• On my daily runs I do not take water with me but when I’m going for longer runs I take my handy dandy handheld bottle. I do try to sip on water while running but when it’s summer here in Chile I will have to get a better hydration system. So this helps a lot

  • This is perfect timing. I’ve got the hydration packs so bladder on your back with the hose. Recently I noticed no one seems to have those now and all have the packs with 2 front pockets with collapsible water bottles. Are they better as seems the trend?

  • Flipbelt bottle if I need just a small sip, handheld if i run an hour and if longer or on trail i prefer a vest with bottles or a bladder.

  • My dad used to run marathon and during training rarely took water… so I grew up hydrating before and run up to a HM without any water and never had an issue even in summer…

  • I use a bottle belt, its really snug and can carry gels and other bits and theres also the running pack with a 2lt bladder, good post Anna

  • i found waistbelt is a total nightmare, very bouncy and bulky.i like handheld bottle for short runs, super easy for a quick sip. I should have a hydration vest for my long runs but still doing some research.Thanks the running channel for bringing up this topic.

  • Winter I don’t bother too much with water unless it’s a long run and I need some to get my gel down, then I’ll pick a route with public water fountains (I’m in New Zealand). Summer I wear a 1 litre camelbak if I’m doing more than 12k or on trails and I do have a 2.5 camelbak if it’s very warm or doing a race that requires lots of gear. I do have a Nathan waist belt that has two bottles and even though it’s comfy, I can’t stand the sloshing of the water.

  • Good advice Anna! I use a bladder pack for anything longer than 45 mins, I need a new one though as its quite a bulky one I got for mountain biking. Will be sure to check out your video on them.

  • Rather than carrying one 500ml bottle and switching hands every mile or so, why not carry two 250ml bottles, one in each hand? They’re lighter and won’t affect your form / balance…

  • Salt stops lactic acid build up
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  • I am so f… Wellbuild with eating, that I need good amount of water if I run more than half an kilometer. So, that camelback is for me. With food.

  • I use a bladder pack on runs longer than an hour, mostly because I don’t like carrying anything in my hands. On shorter runs, a 300ml small bottle is usually enough if needed at all.

  • I’m happy to carry a water bottle, I soon forget it’s there. What I do try to do is pre-hydrate by sipping water on the downhills so I’m all topped up for the inevitable uphill that always seems to follow!

  • I’m stoked that y’all did a Brain Gainz on hydration!!! I sound like a broken record to all my friends and family when I bring up how much water we should be drinking. Really loved this Alec and Tyler!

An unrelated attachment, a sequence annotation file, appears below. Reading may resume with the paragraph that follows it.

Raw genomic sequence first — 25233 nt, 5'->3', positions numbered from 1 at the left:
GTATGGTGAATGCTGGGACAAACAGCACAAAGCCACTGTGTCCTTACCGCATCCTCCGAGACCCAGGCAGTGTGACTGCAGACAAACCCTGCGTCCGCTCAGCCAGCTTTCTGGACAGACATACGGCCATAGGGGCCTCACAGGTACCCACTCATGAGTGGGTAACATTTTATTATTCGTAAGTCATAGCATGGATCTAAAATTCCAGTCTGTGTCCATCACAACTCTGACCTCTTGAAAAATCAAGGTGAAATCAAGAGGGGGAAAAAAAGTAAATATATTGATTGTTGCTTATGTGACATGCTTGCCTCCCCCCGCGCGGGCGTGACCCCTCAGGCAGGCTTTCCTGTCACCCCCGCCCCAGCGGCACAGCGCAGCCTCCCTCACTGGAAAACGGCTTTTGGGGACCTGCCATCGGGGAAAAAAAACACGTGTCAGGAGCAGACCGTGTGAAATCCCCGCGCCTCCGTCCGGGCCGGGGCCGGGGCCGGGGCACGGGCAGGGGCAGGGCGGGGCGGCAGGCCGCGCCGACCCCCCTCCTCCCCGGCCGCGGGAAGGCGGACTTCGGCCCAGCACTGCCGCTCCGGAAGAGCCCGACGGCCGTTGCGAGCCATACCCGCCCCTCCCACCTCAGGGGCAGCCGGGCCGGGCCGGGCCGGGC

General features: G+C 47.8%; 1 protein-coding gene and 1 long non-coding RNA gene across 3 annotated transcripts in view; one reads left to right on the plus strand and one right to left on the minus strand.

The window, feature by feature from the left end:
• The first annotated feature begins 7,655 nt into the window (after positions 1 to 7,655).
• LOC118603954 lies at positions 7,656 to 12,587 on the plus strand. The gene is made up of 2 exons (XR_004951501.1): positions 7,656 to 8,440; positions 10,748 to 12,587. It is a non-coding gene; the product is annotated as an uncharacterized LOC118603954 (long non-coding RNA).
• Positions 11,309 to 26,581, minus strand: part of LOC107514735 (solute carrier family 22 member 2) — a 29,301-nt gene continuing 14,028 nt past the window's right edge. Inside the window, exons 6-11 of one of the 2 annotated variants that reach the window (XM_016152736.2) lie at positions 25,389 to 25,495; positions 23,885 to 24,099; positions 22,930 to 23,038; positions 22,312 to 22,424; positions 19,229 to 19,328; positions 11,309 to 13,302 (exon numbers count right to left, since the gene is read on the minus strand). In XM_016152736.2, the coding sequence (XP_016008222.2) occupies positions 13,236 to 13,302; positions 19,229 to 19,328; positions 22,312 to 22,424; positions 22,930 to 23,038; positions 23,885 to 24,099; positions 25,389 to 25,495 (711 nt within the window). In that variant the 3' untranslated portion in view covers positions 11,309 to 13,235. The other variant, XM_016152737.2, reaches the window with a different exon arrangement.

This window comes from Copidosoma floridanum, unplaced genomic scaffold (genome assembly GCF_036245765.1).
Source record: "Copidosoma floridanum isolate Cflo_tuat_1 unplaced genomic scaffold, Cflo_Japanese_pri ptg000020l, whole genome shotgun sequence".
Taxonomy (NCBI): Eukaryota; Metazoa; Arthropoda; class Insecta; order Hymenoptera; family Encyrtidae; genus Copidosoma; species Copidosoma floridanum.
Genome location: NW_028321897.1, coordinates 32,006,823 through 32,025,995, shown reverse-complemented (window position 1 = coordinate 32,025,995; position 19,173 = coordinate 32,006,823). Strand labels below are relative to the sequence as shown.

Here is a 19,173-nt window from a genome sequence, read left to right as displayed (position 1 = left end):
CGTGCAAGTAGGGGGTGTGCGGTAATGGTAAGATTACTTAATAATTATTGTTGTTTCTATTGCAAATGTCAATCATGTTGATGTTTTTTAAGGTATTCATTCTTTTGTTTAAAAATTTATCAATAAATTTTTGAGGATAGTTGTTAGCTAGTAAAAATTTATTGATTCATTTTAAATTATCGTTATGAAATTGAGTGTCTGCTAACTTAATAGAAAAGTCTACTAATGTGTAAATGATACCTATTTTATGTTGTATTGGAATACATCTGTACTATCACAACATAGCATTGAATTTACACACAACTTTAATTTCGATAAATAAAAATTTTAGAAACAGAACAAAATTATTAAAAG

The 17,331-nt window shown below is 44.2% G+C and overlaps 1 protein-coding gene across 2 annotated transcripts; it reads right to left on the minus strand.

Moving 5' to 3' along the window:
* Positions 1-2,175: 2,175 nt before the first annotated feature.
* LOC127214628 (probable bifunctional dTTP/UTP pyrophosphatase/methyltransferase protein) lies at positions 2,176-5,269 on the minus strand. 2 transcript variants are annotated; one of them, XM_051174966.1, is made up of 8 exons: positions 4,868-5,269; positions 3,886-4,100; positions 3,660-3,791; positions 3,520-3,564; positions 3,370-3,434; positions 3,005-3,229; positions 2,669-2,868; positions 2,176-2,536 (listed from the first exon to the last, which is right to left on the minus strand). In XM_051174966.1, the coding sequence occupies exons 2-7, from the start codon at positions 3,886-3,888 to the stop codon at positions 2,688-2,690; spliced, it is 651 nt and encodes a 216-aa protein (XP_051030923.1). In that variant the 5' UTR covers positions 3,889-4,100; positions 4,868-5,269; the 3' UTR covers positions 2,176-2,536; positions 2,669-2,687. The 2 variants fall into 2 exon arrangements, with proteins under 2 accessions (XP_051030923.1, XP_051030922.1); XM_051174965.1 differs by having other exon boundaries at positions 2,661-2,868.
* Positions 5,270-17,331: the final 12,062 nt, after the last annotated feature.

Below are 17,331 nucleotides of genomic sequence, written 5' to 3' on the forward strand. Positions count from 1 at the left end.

• This is such a helpful video! I had been struggling with water portability and until now, I had not found the magic formula that works for me.

    But your video and the product options you mentioned are all giving me ideas and inspiration. Thank you!!

    I am now feeling excited ��

  • I run with a belt (Nathan) that is designed so that there is a holder for a water bottle in the back. For longer and hillier trail running/races I use a belt with 2 bottles and small pocket. Some observations — It seems in your video that you saying do not worry about water until 45 min, but I think it is very important to say that it depends on the weather, terrain, and elevation. In high heat and high humidity, a 45 minute hilly trail run or less in mid-day a runner can easily require water (And electrolytes). This also depends on the experience of the runner and any health conditions. — Always look forward to your show.

  • So, it measures water? What about electrolyte levels? You can load up on clean water (even distilled water!) and do nothing for the electrolyte levels in your body. A water-logged athlete can still drop on the field because their body’s electrical systems just aren’t firing.

  • I love my Nathan brand hydration vest! It’s made with a soft fabric so I can wear it with a tank top or just a bra on a hot day and not get any skin irritation. Also it has lots of pockets! For phone, snacks, a water tank, and soft bottles

  • I run with my dog, I have started to get him to carry the water tied to his harness, the only problem with this is that I get a couple of swigs and he gets the rest For long runs /hikes I will invest in a hydration pack for him and me.

  • My preference is the hydration vest. It may seem overkill sometimes, but it’s the most comfortable and least disruptive to my stride. As long as I don’t overfill it, weight isn’t an issue. I also have a minimalist belt where you can slip in a soft flask. It can be a bit bouncy, though, if the flask is filled all the way.